Government

Why Isn’t Security Simple? (And What State and Local Agencies Can Do About It)

Security – it all comes down to protecting your people, your assets, and your data. 

It all seems so easy when you put it in those terms. However, if you take a step back and look at it from a state and local government perspective, it gets more complicated.

A Complex Array of Cybersecurity Products

For instance, how many software products are involved in those three categories above (people, assets, data)? Nearly 50% of IT leaders in state and local governments say they use separate products[1] for protecting their assets — from laptops to mobile devices to servers on premise in the data center and into the cloud —as well as the myriad of products that are used to control who can access the systems and the applications and data that drive government services to citizens. This is even true for smaller cities and county governments. The high number of software products controlling security is somewhat understandable, because there are multiple teams involved with securing the enterprise.

A Lack of Skilled Staff

Next let’s look at how many people within those state and local governments have as their primary and only responsibility managing the security of the organization. Security management can include anything from reacting to security incidents, to educating others within the government to implementing and supporting those myriad software products that control the security. In many of the larger state governments, there could be as many as five to fifteen individuals that have security responsibilities. Many of the smaller local city and county governments, however, could have two to three. Typically, security professionals have lots of options on where to work, and there aren’t enough well-qualified experts to go around.

Budgets are Limited, But Prospective Funding via the IIJA May Offer Some Reprieve

Budgets are limited within state and local governments, especially for the smaller cities and counties.  There is never enough money to do the things that need to be done.  Taken together, the sheer amount of security products, limited well-qualified experts, and inadequate budgets for security create significant risks for the local government enterprise. 

Enter the Bipartisan Infrastructure and Investment and Jobs Act (IIJA) signed by President Biden into law November 2021.  The State and Local Cybersecurity Grant Program within the IIJA provides grant funds of $1 billion, specifically directing funds to state, local and Tribal governments to address cybersecurity risks and threats to information systems. The terms outline that while the money will flow through the states, the majority of the money must go to local governments. The Notice of Financial Opportunity (NOFO) has not yet been published but is expected sometime during the summer of 2022.  While this may seem like a windfall for the local governments and Tribes, keep in mind that there are approximately 90,000 local government entities in the US.  If the money is distributed equally across them all, each would get about ~$11,000 —not much money to protect people, assets and data from security threats.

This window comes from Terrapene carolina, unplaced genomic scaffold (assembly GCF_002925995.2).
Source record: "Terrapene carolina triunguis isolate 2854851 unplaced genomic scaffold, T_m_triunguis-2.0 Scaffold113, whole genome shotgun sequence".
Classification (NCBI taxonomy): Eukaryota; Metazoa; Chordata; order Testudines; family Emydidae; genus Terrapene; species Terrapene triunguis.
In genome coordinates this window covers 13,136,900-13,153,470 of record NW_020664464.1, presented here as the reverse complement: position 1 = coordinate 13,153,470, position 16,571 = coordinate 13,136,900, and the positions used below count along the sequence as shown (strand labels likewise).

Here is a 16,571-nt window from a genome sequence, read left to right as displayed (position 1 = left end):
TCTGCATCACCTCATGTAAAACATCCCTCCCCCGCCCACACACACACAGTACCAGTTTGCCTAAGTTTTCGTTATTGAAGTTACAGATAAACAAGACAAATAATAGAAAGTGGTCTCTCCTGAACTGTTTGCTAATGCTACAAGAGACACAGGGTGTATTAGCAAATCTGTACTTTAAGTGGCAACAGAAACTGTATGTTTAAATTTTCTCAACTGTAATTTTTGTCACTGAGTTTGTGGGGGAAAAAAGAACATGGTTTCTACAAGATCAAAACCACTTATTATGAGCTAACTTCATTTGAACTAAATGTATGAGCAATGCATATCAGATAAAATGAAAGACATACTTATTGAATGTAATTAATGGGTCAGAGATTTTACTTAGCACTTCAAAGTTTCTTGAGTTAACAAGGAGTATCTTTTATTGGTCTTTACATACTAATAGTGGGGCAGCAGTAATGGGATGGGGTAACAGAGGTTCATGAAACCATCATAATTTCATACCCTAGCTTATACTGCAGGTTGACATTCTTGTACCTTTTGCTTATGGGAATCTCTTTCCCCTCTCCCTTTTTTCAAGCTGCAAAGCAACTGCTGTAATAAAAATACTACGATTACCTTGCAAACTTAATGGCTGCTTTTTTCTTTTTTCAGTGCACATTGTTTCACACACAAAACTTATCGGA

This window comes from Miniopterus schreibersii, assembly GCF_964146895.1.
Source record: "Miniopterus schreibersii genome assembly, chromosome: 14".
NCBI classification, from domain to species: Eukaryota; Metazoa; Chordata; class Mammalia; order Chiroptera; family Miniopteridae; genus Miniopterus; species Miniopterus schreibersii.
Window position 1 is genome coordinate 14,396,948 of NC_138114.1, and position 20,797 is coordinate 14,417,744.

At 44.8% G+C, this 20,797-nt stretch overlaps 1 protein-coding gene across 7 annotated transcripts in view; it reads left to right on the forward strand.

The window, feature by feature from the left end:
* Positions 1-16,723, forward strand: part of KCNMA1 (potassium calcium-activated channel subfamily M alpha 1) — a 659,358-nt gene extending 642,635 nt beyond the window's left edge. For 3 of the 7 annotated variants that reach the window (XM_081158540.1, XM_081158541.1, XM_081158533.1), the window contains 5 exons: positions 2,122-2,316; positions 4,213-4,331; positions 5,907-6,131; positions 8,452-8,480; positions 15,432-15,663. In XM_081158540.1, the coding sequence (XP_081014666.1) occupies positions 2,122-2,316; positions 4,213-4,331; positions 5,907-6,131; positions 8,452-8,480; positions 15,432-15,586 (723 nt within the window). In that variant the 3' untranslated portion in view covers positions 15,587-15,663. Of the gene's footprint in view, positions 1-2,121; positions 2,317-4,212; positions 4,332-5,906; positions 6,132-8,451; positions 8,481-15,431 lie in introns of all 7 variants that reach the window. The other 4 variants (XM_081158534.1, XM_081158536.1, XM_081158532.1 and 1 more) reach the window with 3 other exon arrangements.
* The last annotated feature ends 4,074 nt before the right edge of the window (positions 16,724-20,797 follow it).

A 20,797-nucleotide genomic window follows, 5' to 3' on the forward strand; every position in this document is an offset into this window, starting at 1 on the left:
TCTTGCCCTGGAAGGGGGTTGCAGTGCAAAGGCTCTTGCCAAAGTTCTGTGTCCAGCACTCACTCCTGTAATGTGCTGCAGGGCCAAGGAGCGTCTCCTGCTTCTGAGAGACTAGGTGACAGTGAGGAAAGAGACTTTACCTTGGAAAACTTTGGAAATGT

How to Prepare Your Cybersecurity Strategy for IIJA Disbursement

What can a state, city, or local government do to protect their organization from the increasingly sophisticated cyber threats and prepare for the disbursement of funds from the IIJA?  The first step is always a plan.  As Benjamin Franklin once said; “if you fail to plan, you are planning to fail.”  Putting together a plan may seem overwhelming when you’re dealing with multiple software products, multiple teams, and limited staff.  However, there are many vendors and government websites available to help — or for the smaller cities and counties, look to the state for their plan. Though this may seem like Security 101, having a cybersecurity strategy and roadmap is ranked as one of the top 5 highest priority initiatives across states, cities and counties.[2]

A cybersecurity plan is also important to prepare for the disbursement of funds from the IIJA, so that you can apply for your fair share as soon as possible after the NOFO is published. The critical components to consider when applying for the grant are:

  • Every application for the funds must include a security plan.
  • Understand your current cybersecurity posture, based on nationally recognized cybersecurity frameworks like the Cybersecurity Framework | NIST.  This framework doesn’t prescribe specific technologies to use but focuses on outcomes.
  • Focus on areas that will improve essential and critical services that are provided by governments — for example, emergency IT systems, election systems, water utilities, or anything that may make the news if that system was compromised.
  • Leverage a Zero Trust architecture and maturity implementation.

Protecting your people, assets, and data may not be easy, but it’s the foundation of trust that all government services must provide to citizens.

To dive deeper, listen to this 30-minute on-demand webinar from GovTech to get a viewpoint on how to leverage the IIJA funds to bolster your cybersecurity investments, and to learn best practices for getting started with a unified security platform. 

Look for my second blog post on leveraging the IIJA for municipal utilities, coming soon!


[1] Center for Digital Government, Cybersecurity Survey 2022; customer research commissioned by Vmware

[2] Center for Digital Government, Cybersecurity Survey 2022; customer research commissioned by Vmware

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